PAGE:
A solid contribution to a rising genre: the noncombatant’s war memoir.




Tough travels in a religion-haunted, ruined land.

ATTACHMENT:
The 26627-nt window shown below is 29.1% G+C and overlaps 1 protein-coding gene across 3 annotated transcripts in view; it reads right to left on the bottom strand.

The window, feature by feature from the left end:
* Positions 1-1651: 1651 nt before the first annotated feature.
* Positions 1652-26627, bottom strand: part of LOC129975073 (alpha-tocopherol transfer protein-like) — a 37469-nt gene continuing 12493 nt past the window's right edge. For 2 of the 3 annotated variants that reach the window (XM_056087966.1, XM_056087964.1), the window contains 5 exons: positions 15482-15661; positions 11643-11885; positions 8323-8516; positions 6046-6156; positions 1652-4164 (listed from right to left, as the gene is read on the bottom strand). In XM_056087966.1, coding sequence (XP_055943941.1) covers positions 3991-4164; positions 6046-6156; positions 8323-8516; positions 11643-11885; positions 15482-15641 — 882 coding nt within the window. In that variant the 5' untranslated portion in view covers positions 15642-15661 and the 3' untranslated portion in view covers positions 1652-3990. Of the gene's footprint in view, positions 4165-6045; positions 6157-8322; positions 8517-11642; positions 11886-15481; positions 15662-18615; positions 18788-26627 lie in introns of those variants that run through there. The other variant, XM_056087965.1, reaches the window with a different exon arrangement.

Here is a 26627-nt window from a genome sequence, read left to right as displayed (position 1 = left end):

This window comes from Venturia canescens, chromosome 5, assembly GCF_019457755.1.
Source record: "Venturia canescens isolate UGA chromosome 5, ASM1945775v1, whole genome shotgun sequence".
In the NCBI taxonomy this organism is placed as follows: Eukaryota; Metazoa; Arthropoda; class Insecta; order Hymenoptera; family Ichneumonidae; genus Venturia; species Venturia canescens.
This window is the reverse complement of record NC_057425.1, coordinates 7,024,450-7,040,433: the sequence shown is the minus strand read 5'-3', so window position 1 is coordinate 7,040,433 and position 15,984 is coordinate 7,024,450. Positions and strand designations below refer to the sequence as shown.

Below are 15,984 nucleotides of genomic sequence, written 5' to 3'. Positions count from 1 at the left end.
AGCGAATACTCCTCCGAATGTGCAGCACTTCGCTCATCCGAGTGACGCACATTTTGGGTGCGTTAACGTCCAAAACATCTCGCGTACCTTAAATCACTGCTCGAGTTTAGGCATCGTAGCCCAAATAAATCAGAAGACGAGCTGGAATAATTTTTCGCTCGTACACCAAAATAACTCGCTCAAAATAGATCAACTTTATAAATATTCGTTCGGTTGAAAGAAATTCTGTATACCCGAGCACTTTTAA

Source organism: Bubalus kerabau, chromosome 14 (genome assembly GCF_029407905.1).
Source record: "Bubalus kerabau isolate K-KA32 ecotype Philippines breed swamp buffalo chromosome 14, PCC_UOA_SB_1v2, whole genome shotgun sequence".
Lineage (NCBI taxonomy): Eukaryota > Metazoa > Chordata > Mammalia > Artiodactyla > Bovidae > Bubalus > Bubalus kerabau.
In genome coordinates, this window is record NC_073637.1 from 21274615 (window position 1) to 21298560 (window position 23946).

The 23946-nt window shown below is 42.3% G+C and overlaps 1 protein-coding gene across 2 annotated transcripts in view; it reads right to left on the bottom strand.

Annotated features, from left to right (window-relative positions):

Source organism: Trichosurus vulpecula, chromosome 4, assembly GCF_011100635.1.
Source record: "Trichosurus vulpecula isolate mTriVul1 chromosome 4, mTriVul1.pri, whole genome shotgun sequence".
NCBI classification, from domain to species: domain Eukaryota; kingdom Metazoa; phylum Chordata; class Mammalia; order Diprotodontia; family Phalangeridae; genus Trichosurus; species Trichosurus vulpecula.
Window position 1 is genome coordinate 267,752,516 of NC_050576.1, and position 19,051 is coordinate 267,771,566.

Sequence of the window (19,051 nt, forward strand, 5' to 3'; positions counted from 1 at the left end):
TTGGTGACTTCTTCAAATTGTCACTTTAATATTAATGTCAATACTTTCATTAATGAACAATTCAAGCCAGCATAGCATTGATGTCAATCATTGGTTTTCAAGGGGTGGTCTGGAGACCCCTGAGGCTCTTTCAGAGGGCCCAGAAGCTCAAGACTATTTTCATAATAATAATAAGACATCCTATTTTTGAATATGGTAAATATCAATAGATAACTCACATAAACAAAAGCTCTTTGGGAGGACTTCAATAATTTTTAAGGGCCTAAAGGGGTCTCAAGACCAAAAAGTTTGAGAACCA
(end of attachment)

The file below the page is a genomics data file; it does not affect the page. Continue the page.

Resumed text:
There are three phrases, writes Italian novelist and poet Albinati, that a humanitarian aid worker in Afghanistan needs to know how to say in both Dari and Pashto, the country’s major languages: “I am a good man. I work for the UN. Please do not kill me.” Not that Albinati, to judge by this journal of three months in the field in the spring and summer of 2002, is often in danger of being killed by an assailant close enough to speak to; mostly, whether tucked away in a crummy hotel room in Kabul or roaming from town to town in a UN truck, he’s imperiled by rockets and mortars fired from afar. He faces other dangers: the strong desire to take up smoking again after having quit a dozen years earlier, the temptation to drink too much scotch (“Three glasses is the right number, the perfect number to get rid of the day’s rage without ending up completely wrecked”). In between trying to suggest ways to impose order on chaos—Albinati allows that, if elected mayor of the bombed-out capital, the first thing he’d do “would be to give every street in Kabul a name and put up a sign, so that everyone would have an address, even the prefabs, the shanty towns, the muddy open spaces, the heaps of stones”—and conduct a census of the countryside (involving, among other things, counting sheep), Albinati marvels at the resilience of the Afghan people and their capacity to endure what would have broken just about any Westerner. Some of his journal entries are oddly mundane (as when he watches Disney’s Jungle Book, humming the Italian version of “The Bare Necessities” to himself), while others are thoughtful and moving, as when he writes of the lives of street children: “What they want more than anything else is to play.”